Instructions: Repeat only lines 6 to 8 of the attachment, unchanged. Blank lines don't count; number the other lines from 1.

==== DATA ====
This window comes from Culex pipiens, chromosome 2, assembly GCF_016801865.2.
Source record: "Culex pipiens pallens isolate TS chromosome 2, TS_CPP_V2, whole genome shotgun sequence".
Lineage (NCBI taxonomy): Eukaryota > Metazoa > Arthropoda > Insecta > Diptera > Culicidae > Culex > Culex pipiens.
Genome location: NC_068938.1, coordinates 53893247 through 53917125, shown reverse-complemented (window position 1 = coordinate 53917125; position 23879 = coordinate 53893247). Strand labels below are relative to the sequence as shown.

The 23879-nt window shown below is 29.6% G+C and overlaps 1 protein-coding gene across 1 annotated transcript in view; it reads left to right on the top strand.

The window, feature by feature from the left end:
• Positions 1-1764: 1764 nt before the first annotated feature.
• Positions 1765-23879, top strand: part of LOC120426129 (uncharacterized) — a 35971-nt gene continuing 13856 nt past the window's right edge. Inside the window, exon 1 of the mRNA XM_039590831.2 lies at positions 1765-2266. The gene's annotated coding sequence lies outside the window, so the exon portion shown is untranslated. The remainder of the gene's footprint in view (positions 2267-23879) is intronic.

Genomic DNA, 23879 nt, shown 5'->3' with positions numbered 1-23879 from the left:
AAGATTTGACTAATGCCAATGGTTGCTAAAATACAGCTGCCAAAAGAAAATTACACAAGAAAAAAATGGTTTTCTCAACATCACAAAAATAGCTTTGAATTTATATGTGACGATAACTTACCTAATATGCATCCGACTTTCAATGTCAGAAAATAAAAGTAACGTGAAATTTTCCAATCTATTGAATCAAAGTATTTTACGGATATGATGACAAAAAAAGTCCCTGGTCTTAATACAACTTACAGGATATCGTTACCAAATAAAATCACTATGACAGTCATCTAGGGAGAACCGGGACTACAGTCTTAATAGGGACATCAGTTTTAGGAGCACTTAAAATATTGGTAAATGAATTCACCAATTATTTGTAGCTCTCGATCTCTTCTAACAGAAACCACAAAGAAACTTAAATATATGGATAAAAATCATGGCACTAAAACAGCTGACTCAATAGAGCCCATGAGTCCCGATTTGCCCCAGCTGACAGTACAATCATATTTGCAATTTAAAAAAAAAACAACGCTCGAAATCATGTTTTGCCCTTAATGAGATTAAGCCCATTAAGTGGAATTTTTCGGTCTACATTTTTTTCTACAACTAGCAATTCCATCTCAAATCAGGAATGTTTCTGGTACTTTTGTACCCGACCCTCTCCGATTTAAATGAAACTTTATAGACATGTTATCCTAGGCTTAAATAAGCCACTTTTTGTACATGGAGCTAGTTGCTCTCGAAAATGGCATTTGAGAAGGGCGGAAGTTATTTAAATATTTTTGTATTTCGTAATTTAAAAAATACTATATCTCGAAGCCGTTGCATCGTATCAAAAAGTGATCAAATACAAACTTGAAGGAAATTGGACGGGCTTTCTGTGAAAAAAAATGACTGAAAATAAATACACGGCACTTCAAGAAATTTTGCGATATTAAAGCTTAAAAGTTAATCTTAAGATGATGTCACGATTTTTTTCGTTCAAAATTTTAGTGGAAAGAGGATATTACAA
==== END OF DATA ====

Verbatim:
The window, feature by feature from the left end:
• Positions 1-1764: 1764 nt before the first annotated feature.
• Positions 1765-23879, top strand: part of LOC120426129 (uncharacterized) — a 35971-nt gene continuing 13856 nt past the window's right edge. Inside the window, exon 1 of the mRNA XM_039590831.2 lies at positions 1765-2266. The gene's annotated coding sequence lies outside the window, so the exon portion shown is untranslated. The remainder of the gene's footprint in view (positions 2267-23879) is intronic.